Dunbar Township graduates lose teacher, dear friend
By Laura Szepesi
Published: Thursday, January 31, 2013, 7:00 a.m.
Updated: Thursday, January 31, 2013
George Zubeck delivered more than medicine to a Greensburg area nursing home this past summer. He conjured up long-lost memories of Dunbar Township High School for one of its teachers, Joseph Metil.
Metil passed away at age 87 in December, but during the summer before his death was able to share tidbits of information about his years at DTHS, which merged with Connellsville Joint High School in 1966-1967. He was one of DTHS's last surviving teachers — maybe the last. His death marks the final chapter of “The buff brick school atop Leisenring hill,” as so many loyal Dunbar Township Mules call it.
Zubeck arranged to visit Metil last summer, taking the “Beal twins” — Joan Beal John and June Beal — with him.
The lifelong Leisenring resident worked for UPS for 30 years and after retiring found that he missed making deliveries to people. He now works part time for Hunter Pharmacy in Connellsville and is back on the road, delivering prescriptions instead of packages and envelopes. One day last year, he was handed medication for a Joseph Metil.
“I didn't graduate from Dunbar Township; I went to Connellsville after the merger,” Zubeck said. However, his older siblings attended DTHS and Zubeck recognized Metil's name.
Just by coincidence
Curious, he made it a point to meet Metil when dropping off the medicine. “I said, ‘I knew a Joe Metil who taught at Dunbar Township High School,' and he replied, ‘That's me.' I couldn't believe it; I just ran into him out of the clear blue,” Zubeck exclaimed. “It was like a miracle!”
Armed with old photos of the school, Zubeck and the Beal sisters went back to visit the elderly teacher, whose eyes misted with tears at the sight of his old workplace. “Yoy, yoy, yoy. Oh, boy. Oh, my Lord!” he said, kissing the black-and-white photograph. “Beautiful, beautiful Leisenring!”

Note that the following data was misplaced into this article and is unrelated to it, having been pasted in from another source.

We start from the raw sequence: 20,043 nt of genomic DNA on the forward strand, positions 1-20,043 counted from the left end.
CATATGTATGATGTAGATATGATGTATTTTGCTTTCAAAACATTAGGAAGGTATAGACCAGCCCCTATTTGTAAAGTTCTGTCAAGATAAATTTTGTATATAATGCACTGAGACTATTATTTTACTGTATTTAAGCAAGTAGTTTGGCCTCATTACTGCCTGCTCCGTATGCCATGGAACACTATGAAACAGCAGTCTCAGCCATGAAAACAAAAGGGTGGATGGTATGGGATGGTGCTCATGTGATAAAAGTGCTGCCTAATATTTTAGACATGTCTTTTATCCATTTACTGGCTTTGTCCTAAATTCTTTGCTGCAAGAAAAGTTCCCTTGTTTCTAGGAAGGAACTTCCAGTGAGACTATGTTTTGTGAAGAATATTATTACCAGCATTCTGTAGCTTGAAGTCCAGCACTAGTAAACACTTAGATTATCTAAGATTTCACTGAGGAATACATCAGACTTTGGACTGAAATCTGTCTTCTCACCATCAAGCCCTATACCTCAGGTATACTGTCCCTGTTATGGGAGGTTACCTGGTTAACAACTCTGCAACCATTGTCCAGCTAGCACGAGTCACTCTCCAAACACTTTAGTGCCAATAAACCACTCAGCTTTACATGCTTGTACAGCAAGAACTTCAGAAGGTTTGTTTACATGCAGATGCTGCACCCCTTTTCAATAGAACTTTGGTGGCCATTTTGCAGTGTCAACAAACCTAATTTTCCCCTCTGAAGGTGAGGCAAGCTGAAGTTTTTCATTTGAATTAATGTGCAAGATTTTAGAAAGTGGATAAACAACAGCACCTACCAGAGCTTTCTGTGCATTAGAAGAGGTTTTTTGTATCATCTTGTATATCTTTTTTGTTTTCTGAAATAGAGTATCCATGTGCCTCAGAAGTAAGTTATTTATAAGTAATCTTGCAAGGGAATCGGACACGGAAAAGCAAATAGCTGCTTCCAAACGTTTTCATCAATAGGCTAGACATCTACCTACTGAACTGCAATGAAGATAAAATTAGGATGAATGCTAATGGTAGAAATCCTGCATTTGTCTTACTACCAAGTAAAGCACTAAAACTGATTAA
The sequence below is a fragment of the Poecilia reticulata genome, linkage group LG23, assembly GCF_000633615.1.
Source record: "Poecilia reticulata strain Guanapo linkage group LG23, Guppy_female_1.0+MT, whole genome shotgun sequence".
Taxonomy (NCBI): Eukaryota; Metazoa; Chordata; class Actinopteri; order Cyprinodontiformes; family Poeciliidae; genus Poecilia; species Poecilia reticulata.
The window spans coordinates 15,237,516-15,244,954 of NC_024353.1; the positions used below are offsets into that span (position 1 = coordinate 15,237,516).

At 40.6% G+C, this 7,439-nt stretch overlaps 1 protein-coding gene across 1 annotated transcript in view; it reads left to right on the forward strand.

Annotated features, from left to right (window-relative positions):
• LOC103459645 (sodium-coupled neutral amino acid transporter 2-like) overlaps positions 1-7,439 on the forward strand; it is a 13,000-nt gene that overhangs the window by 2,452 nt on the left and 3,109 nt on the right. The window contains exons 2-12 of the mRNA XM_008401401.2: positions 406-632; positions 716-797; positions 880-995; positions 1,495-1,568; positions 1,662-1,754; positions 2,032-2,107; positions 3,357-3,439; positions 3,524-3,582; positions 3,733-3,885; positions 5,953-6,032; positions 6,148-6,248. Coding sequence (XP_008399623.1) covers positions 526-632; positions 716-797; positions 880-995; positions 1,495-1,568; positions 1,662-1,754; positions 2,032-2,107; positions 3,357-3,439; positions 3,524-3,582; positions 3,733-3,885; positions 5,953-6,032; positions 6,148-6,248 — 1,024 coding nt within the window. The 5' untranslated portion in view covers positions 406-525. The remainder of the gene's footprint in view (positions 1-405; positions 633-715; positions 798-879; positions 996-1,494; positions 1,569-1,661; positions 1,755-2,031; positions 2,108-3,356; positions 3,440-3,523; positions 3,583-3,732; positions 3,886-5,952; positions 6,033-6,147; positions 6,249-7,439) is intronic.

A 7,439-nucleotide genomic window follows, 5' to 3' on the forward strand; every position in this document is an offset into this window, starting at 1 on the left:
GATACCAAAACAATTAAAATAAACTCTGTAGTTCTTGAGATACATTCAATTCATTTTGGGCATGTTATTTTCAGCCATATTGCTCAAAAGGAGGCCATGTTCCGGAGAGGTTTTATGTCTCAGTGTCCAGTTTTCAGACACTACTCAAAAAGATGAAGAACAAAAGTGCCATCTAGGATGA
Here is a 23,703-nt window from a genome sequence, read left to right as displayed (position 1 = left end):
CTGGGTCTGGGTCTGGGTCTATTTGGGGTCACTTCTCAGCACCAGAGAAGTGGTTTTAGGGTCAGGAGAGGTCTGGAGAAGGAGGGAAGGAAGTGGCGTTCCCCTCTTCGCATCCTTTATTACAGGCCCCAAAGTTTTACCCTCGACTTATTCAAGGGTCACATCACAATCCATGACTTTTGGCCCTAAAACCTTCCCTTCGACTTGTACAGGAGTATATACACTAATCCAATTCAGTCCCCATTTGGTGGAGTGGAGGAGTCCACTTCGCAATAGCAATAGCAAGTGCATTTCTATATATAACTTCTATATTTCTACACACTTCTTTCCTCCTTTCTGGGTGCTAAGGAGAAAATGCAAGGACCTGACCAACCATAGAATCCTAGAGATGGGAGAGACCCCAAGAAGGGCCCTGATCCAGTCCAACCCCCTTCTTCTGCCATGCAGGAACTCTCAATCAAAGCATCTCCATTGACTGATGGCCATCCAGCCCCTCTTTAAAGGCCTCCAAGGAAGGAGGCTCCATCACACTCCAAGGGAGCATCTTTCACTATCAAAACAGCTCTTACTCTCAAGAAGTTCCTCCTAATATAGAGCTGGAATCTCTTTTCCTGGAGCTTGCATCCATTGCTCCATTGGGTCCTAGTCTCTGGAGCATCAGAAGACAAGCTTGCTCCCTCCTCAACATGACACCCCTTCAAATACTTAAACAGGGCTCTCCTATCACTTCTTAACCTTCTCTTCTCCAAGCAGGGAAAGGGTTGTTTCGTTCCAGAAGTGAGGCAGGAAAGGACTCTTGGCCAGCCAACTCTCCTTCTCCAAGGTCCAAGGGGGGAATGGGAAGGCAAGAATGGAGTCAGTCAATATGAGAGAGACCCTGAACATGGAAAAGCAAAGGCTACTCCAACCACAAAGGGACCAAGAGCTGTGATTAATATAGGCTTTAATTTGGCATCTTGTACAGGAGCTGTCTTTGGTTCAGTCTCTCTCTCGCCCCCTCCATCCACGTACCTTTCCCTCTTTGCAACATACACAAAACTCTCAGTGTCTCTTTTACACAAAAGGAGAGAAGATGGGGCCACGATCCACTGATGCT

Frail and feeble, Metil haltingly recalled teaching at DTHS as the best years of his life. He must have loved it, indeed, as he trekked to Leisenring daily all the way from Marguerite, a former coal mining “patch” located between Mt. Pleasant and Latrobe. He traveled by streetcar.
Born in the Austro-Hungarian Empire, Metil immigrated to America as a child. His family settled near Marguerite, where his father found work — like thousands of other immigrants — in the area's coal mines.
“Marguerite was named for the coal mine superintendent's wife,” Metil explained.
‘Rusyn – NOT Russian'
His eyes twinkling, he remembered that he was called a “Hunky,” but emphasized his heritage as “Rusyn – NOT Russian.” (Rusyn is an Eastern Slavic language spoken by the Carpatho-Rusyns of Central Europe.)
Lacking transportation when he was growing up in Marguerite, Metil walked to Latrobe High School when he was a teenager, hitchhiking when he could thumb a ride. After high school, he received a college degree at St. Vincent College in Latrobe and attended its seminary, but he didn't enter the priesthood. He found another calling instead. After serving with the Marine Corps in World War II, he wound up teaching Latin to high school students in Leisenring.
June and Joan Beal — who, now well into their 60s, still look like two peas in a pod — fondly remember Metil's kind instruction. Their Class of 1962 had 83 graduates and memories galore, they said.
June, a retired Connellsville Area School District custodian, had Metil for study hall. “He was so nice to us but was a strict disciplinarian. You paid attention and did your schoolwork!”
“He came all the way from Marguerite,” marveled Joan, who retired as a licensed practical nurse. “Bad weather, good weather, he was always there.”
By the time Metil retired, “The buff brick school atop Leisenring hill” had burned to the ground and he was teaching in the Trotter school that eventually became Connellsville Junior High West.
Smiling at the photo of Dunbar Township High School this past summer, Metil shook his head in wonder.
“I can't believe it. I can't believe it,” he whispered. He cleared his throat and declared, “Those kids, in my estimation, were the best kids in Fayette County. They were just different.”
Laura Szepesi is a freelance writer.
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